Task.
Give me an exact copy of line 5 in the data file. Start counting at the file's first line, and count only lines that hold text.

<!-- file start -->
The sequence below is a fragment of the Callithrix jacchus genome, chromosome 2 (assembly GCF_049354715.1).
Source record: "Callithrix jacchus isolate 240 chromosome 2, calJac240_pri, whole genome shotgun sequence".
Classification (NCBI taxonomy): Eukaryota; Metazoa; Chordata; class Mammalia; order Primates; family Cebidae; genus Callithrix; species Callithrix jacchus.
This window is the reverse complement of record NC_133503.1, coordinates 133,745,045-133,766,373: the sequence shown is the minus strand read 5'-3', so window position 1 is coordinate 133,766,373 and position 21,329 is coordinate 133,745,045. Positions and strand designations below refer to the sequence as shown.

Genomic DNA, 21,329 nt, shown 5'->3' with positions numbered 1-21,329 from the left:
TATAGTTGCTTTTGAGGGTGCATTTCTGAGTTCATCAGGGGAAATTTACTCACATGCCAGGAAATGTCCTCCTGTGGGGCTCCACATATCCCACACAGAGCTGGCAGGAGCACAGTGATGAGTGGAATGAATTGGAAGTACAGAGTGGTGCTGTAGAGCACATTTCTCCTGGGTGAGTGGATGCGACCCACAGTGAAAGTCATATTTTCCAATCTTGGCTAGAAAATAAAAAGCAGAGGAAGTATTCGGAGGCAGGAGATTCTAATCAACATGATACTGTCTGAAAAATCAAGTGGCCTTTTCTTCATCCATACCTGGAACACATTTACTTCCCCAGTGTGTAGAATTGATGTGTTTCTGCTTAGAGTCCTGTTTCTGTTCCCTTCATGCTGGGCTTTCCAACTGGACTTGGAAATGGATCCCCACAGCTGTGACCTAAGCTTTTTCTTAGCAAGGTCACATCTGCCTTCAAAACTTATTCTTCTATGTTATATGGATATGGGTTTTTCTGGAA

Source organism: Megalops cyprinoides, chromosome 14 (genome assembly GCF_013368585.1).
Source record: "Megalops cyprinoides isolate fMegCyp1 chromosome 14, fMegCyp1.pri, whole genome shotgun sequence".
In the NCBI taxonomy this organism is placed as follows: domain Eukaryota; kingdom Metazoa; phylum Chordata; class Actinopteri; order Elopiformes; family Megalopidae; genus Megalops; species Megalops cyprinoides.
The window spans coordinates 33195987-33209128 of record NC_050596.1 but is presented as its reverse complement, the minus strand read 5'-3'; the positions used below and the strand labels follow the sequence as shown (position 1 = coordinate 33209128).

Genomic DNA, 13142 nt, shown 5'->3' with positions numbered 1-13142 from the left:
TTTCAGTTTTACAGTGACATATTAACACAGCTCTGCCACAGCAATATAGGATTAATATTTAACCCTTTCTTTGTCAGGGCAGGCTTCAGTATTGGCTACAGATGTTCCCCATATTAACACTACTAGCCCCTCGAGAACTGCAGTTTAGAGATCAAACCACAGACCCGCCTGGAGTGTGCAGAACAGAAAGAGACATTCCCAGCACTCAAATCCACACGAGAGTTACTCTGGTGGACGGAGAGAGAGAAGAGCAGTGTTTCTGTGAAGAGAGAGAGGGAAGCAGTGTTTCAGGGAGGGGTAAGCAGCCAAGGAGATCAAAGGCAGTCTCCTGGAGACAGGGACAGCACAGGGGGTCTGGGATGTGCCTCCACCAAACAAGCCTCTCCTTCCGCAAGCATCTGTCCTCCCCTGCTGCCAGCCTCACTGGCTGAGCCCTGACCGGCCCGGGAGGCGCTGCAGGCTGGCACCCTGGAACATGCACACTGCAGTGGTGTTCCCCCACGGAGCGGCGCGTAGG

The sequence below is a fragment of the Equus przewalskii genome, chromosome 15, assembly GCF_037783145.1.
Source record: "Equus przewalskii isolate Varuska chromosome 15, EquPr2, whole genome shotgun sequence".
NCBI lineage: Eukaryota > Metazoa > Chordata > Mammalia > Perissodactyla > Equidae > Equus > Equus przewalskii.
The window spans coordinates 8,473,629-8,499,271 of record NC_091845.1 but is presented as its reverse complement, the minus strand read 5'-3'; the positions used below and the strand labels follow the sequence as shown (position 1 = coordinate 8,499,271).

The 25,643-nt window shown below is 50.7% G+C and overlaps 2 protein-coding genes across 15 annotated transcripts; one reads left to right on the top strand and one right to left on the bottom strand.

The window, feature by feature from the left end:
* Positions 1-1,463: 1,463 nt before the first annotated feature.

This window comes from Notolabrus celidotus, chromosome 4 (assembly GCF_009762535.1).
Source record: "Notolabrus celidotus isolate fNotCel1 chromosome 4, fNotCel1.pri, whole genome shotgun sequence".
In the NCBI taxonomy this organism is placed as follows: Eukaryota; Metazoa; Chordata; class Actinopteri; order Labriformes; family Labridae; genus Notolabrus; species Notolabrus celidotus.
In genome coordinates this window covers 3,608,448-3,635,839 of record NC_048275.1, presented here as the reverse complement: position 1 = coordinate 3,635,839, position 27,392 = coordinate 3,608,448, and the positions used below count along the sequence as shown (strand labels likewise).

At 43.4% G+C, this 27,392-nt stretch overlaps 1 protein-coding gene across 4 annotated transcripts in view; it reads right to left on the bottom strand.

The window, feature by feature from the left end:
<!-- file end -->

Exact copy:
Genomic DNA, 21,329 nt, shown 5'->3' with positions numbered 1-21,329 from the left: